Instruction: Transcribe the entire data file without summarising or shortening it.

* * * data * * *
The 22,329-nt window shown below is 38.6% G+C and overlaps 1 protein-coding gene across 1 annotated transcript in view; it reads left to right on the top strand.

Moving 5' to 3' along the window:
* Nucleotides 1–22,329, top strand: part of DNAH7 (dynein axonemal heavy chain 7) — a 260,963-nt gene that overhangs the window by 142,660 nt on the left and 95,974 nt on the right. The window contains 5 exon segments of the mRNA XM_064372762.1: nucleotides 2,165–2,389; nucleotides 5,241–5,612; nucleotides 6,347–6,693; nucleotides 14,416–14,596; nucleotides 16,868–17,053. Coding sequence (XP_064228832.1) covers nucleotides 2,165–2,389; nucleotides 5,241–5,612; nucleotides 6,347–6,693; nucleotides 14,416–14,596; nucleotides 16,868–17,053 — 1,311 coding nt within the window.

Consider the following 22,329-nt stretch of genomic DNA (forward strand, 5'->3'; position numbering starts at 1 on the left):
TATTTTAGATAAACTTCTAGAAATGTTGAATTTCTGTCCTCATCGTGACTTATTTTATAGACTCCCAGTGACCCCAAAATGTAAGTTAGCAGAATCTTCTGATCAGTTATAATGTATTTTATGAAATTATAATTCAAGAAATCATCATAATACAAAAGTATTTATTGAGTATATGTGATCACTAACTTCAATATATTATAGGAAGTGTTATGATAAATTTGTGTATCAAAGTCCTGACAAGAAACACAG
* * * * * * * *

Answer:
The 22,329-nt window shown below is 38.6% G+C and overlaps 1 protein-coding gene across 1 annotated transcript in view; it reads left to right on the top strand.

Moving 5' to 3' along the window:
* Nucleotides 1–22,329, top strand: part of DNAH7 (dynein axonemal heavy chain 7) — a 260,963-nt gene that overhangs the window by 142,660 nt on the left and 95,974 nt on the right. The window contains 5 exon segments of the mRNA XM_064372762.1: nucleotides 2,165–2,389; nucleotides 5,241–5,612; nucleotides 6,347–6,693; nucleotides 14,416–14,596; nucleotides 16,868–17,053. Coding sequence (XP_064228832.1) covers nucleotides 2,165–2,389; nucleotides 5,241–5,612; nucleotides 6,347–6,693; nucleotides 14,416–14,596; nucleotides 16,868–17,053 — 1,311 coding nt within the window.

Consider the following 22,329-nt stretch of genomic DNA (forward strand, 5'->3'; position numbering starts at 1 on the left):
TATTTTAGATAAACTTCTAGAAATGTTGAATTTCTGTCCTCATCGTGACTTATTTTATAGACTCCCAGTGACCCCAAAATGTAAGTTAGCAGAATCTTCTGATCAGTTATAATGTATTTTATGAAATTATAATTCAAGAAATCATCATAATACAAAAGTATTTATTGAGTATATGTGATCACTAACTTCAATATATTATAGGAAGTGTTATGATAAATTTGTGTATCAAAGTCCTGACAAGAAACACAG